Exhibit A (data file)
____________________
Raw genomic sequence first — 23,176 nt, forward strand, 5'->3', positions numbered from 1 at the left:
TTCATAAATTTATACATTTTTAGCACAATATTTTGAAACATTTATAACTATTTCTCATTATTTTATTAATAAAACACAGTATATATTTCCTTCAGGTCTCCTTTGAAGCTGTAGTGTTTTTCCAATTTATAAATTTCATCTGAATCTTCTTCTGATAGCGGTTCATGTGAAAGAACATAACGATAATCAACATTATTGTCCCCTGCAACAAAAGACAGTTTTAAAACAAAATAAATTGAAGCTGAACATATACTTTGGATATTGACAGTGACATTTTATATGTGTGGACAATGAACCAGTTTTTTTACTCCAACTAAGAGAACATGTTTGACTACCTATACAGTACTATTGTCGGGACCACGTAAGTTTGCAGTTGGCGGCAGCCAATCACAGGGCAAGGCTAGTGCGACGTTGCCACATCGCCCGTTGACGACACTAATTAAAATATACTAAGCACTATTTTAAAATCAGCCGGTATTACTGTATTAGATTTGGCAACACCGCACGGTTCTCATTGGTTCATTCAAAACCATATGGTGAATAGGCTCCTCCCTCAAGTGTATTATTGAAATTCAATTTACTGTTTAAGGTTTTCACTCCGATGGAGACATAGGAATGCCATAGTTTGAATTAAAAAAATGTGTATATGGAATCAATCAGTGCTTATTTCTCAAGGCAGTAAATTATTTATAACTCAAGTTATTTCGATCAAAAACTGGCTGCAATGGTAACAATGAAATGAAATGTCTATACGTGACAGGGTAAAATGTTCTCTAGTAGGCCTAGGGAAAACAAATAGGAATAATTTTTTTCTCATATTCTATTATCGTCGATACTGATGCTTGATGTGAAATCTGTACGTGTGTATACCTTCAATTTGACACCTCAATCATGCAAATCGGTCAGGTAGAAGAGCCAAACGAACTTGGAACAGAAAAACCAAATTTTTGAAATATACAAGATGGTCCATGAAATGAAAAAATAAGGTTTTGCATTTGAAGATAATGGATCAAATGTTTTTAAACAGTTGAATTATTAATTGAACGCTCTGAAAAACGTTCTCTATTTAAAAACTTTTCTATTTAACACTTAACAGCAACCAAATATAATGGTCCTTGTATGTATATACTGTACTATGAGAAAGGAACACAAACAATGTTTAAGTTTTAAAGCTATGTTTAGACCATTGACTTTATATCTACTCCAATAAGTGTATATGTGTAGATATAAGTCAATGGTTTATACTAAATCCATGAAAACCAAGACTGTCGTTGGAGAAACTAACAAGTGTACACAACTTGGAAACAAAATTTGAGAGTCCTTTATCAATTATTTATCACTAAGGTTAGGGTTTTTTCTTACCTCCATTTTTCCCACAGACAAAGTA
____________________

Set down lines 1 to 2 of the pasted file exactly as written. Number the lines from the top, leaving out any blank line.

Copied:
Raw genomic sequence first — 23,176 nt, forward strand, 5'->3', positions numbered from 1 at the left:
TTCATAAATTTATACATTTTTAGCACAATATTTTGAAACATTTATAACTATTTCTCATTATTTTATTAATAAAACACAGTATATATTTCCTTCAGGTCTCCTTTGAAGCTGTAGTGTTTTTCCAATTTATAAATTTCATCTGAATCTTCTTCTGATAGCGGTTCATGTGAAAGAACATAACGATAATCAACATTATTGTCCCCTGCAACAAAAGACAGTTTTAAAACAAAATAAATTGAAGCTGAACATATACTTTGGATATTGACAGTGACATTTTATATGTGTGGACAATGAACCAGTTTTTTTACTCCAACTAAGAGAACATGTTTGACTACCTATACAGTACTATTGTCGGGACCACGTAAGTTTGCAGTTGGCGGCAGCCAATCACAGGGCAAGGCTAGTGCGACGTTGCCACATCGCCCGTTGACGACACTAATTAAAATATACTAAGCACTATTTTAAAATCAGCCGGTATTACTGTATTAGATTTGGCAACACCGCACGGTTCTCATTGGTTCATTCAAAACCATATGGTGAATAGGCTCCTCCCTCAAGTGTATTATTGAAATTCAATTTACTGTTTAAGGTTTTCACTCCGATGGAGACATAGGAATGCCATAGTTTGAATTAAAAAAATGTGTATATGGAATCAATCAGTGCTTATTTCTCAAGGCAGTAAATTATTTATAACTCAAGTTATTTCGATCAAAAACTGGCTGCAATGGTAACAATGAAATGAAATGTCTATACGTGACAGGGTAAAATGTTCTCTAGTAGGCCTAGGGAAAACAAATAGGAATAATTTTTTTCTCATATTCTATTATCGTCGATACTGATGCTTGATGTGAAATCTGTACGTGTGTATACCTTCAATTTGACACCTCAATCATGCAAATCGGTCAGGTAGAAGAGCCAAACGAACTTGGAACAGAAAAACCAAATTTTTGAAATATACAAGATGGTCCATGAAATGAAAAAATAAGGTTTTGCATTTGAAGATAATGGATCAAATGTTTTTAAACAGTTGAATTATTAATTGAACGCTCTGAAAAACGTTCTCTATTTAAAAACTTTTCTATTTAACACTTAACAGCAACCAAATATAATGGTCCTTGTATGTATATACTGTACTATGAGAAAGGAACACAAACAATGTTTAAGTTTTAAAGCTATGTTTAGACCATTGACTTTATATCTACTCCAATAAGTGTATATGTGTAGATATAAGTCAATGGTTTATACTAAATCCATGAAAACCAAGACTGTCGTTGGAGAAACTAACAAGTGTACACAACTTGGAAACAAAATTTGAGAGTCCTTTATCAATTATTTATCACTAAGGTTAGGGTTTTTTCTTACCTCCATTTTTCCCACAGACAAAGTA